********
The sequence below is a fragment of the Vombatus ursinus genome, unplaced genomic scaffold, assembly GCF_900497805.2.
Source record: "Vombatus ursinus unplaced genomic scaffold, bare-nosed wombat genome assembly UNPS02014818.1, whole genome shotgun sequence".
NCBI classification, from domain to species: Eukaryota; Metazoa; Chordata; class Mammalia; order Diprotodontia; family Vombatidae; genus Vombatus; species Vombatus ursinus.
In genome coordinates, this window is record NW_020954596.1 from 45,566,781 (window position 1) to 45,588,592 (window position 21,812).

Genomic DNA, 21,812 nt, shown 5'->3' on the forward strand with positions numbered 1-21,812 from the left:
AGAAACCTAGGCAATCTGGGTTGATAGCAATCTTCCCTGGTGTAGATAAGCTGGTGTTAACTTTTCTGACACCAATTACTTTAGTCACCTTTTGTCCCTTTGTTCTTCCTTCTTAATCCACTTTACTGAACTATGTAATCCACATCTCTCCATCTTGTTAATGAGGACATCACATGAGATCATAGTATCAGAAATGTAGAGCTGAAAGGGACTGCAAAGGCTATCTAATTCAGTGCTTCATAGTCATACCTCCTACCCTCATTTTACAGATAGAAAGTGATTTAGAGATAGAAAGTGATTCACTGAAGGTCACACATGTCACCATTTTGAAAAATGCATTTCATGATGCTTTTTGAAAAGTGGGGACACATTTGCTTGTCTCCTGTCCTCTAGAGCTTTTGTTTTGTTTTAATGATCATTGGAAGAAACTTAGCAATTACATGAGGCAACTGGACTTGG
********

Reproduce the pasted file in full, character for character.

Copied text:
The sequence below is a fragment of the Vombatus ursinus genome, unplaced genomic scaffold, assembly GCF_900497805.2.
Source record: "Vombatus ursinus unplaced genomic scaffold, bare-nosed wombat genome assembly UNPS02014818.1, whole genome shotgun sequence".
NCBI classification, from domain to species: Eukaryota; Metazoa; Chordata; class Mammalia; order Diprotodontia; family Vombatidae; genus Vombatus; species Vombatus ursinus.
In genome coordinates, this window is record NW_020954596.1 from 45,566,781 (window position 1) to 45,588,592 (window position 21,812).

Genomic DNA, 21,812 nt, shown 5'->3' on the forward strand with positions numbered 1-21,812 from the left:
AGAAACCTAGGCAATCTGGGTTGATAGCAATCTTCCCTGGTGTAGATAAGCTGGTGTTAACTTTTCTGACACCAATTACTTTAGTCACCTTTTGTCCCTTTGTTCTTCCTTCTTAATCCACTTTACTGAACTATGTAATCCACATCTCTCCATCTTGTTAATGAGGACATCACATGAGATCATAGTATCAGAAATGTAGAGCTGAAAGGGACTGCAAAGGCTATCTAATTCAGTGCTTCATAGTCATACCTCCTACCCTCATTTTACAGATAGAAAGTGATTTAGAGATAGAAAGTGATTCACTGAAGGTCACACATGTCACCATTTTGAAAAATGCATTTCATGATGCTTTTTGAAAAGTGGGGACACATTTGCTTGTCTCCTGTCCTCTAGAGCTTTTGTTTTGTTTTAATGATCATTGGAAGAAACTTAGCAATTACATGAGGCAACTGGACTTGG